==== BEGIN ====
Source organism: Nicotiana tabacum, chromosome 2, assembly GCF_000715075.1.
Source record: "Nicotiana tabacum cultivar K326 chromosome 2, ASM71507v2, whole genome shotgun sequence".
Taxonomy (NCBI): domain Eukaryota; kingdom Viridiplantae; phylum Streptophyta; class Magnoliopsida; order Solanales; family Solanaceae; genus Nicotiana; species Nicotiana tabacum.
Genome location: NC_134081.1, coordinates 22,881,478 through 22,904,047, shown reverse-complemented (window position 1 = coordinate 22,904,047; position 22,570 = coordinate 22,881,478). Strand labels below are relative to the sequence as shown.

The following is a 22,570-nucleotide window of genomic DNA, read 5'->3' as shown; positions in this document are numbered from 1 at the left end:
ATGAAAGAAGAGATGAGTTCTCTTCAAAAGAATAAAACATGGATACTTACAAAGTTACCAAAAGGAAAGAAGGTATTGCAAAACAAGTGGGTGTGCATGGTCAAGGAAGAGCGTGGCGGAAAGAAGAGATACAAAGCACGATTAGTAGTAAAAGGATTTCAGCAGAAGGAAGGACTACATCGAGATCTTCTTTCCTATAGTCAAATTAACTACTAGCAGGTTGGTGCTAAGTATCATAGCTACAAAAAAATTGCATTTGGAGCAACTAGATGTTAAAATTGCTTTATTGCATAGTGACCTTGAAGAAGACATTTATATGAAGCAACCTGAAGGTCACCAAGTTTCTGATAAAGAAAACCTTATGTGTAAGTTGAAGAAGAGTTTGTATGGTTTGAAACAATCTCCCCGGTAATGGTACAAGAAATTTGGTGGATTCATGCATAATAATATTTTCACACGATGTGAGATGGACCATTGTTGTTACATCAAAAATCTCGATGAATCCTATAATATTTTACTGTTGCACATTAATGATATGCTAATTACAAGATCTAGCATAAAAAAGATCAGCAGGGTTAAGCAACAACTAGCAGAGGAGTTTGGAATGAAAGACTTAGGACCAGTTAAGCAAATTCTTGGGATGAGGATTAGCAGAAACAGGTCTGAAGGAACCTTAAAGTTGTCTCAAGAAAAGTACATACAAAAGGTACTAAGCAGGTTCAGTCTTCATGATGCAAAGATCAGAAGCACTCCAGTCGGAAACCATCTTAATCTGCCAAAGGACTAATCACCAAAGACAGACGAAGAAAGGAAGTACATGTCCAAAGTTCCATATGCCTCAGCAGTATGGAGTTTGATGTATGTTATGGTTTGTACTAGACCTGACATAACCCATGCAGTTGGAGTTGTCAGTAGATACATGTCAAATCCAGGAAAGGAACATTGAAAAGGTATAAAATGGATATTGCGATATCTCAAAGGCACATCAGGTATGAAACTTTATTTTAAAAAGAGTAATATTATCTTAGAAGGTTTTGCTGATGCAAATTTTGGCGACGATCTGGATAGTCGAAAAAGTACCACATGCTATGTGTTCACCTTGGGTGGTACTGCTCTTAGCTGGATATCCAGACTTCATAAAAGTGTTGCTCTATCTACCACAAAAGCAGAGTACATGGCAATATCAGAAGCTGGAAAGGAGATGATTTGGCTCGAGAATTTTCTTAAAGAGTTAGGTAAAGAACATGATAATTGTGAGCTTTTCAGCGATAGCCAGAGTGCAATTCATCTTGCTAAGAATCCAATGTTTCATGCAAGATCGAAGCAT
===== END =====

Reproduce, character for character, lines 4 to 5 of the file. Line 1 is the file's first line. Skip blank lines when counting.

Genome location: NC_134081.1, coordinates 22,881,478 through 22,904,047, shown reverse-complemented (window position 1 = coordinate 22,904,047; position 22,570 = coordinate 22,881,478). Strand labels below are relative to the sequence as shown.

The following is a 22,570-nucleotide window of genomic DNA, read 5'->3' as shown; positions in this document are numbered from 1 at the left end: